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Monday, August 27 2018
Difference between an MP3 CD and an Audio CD?

MP3 is a file format. It is a digital object which contains data. That data can be read by a program and interpreted as music, speech, or other sound. Fun! There are many different files which can store sound, each with its own respective parameters, strengths, and weaknesses. MP3 is among the most common because it is compatible with many different programs, it compromises fidelity and quality for speed and size-efficiency, and it is a generalized tool rather than a specific one (meaning it is useful in more places for more people and thus proliferates). MP3s, like many other audio formats, can be put on a CD, whether for storage or playback.

CD is a physical format. It is a physical medium (an optical disc, to be more detailed) that stores digital data which can be read by a device and interpreted as all sorts of things. This commonly means programs (games, antivirus suites, graphic design utilities, music or video, etc), but nearly any sort of file can be written to a CD—text documents, pictures, proprietary work project files, business card information, and so forth. In some ways, it is like a tiny portable hard drive, unlike MP3 which is a way of organizing information in a self-contained way on something like a hard drive.

Audio CD is a CD (physical medium) which is designed for audio, or is pressed or burned with audio data. Formally released audio CDs will generally meet particular industry standards, ones which surpass your run-of-the-mill blank CDs. Those blank CDs can also be burned with audio data and play similarly to CDs which were pressed by a factory, but most burning processes will not follow the same exacting standards of professionally created audio CDs. The term “audio CD” is often useful in situations where multiple kinds of discs or disc content are included in a product or it is not clear what form certain content will be taking.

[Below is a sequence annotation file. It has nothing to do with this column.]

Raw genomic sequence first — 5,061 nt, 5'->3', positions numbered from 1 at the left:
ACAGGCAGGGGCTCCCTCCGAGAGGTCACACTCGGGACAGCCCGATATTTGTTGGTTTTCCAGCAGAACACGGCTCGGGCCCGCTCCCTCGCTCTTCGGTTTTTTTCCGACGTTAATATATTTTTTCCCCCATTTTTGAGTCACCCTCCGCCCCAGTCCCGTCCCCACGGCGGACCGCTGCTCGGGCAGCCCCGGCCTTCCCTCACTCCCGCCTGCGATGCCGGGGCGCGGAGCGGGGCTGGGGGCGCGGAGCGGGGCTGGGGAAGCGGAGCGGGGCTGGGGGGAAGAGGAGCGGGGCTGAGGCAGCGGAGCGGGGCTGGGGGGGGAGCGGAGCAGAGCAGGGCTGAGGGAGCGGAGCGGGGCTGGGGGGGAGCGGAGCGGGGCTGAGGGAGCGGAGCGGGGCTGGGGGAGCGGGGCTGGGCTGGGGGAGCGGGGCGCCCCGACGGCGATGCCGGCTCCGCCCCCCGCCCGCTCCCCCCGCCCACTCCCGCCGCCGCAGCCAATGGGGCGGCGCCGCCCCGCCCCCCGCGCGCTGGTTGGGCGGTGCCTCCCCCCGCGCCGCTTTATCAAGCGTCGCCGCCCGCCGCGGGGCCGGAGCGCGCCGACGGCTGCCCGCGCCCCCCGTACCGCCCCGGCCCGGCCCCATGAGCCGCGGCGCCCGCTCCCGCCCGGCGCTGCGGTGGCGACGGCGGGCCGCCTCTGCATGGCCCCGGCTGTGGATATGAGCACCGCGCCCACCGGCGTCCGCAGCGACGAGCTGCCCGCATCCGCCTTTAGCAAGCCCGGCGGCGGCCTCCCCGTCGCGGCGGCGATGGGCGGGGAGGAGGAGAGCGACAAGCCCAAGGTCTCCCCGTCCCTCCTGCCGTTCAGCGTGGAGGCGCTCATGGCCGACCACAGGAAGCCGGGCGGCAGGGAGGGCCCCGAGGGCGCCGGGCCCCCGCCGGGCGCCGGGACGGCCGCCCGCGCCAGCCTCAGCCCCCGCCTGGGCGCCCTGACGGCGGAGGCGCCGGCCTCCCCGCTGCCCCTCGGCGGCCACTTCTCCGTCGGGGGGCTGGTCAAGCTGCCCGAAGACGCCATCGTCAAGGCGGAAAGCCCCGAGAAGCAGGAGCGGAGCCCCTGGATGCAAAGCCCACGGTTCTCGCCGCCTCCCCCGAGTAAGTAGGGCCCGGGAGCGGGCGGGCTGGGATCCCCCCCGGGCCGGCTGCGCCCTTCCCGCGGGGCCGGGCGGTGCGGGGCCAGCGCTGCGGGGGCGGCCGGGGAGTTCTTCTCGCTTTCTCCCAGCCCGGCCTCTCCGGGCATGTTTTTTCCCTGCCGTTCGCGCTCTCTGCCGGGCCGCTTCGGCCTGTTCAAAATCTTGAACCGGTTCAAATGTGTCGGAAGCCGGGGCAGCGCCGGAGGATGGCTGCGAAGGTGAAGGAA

So, digital files and physical formats are different because they are different kinds of technologies serving different purposes. They are related insofar as they can work together for us to meet particular goals, like playing some music while driving, but they are independent tools and different types of objects. 

Audio CDs are a particular kind or use of CDs. Sometimes it means that the disc is a special kind of disc which is designed for or mostly limited to burning audio, other times it simply indicates that a disc contains audio (as opposed to video, a program, or other data).

One final thing to mention is that audio CDs should contain lossless audio sources (usually burned as WAV files)—putting MP3s on a CD means you are losing out on quality and versatility. If MP3s are all you have, you can still put them on a CD, whether for archiving or to make a playable disc, but it is better to get the original files or highest quality copies desired when putting audio on a CD. This is particularly true if you are wanting to play something through a speaker system, sell a product, or share audio files with someone who will be using them for something more than just listening (such as composing music or doing forensic analysis).

Posted by: Ron AT 06:23 am   |  Permalink   |  Email
Thursday, August 09 2018
What is a Compant Disc Anyways!!!!!

The compact disc is a miracle of modern technology. Here are some facts:

  • They are made principally of injection-moulded polycarbonate.
  • The diameter is 120mm.
  • They are 1.2mm thick.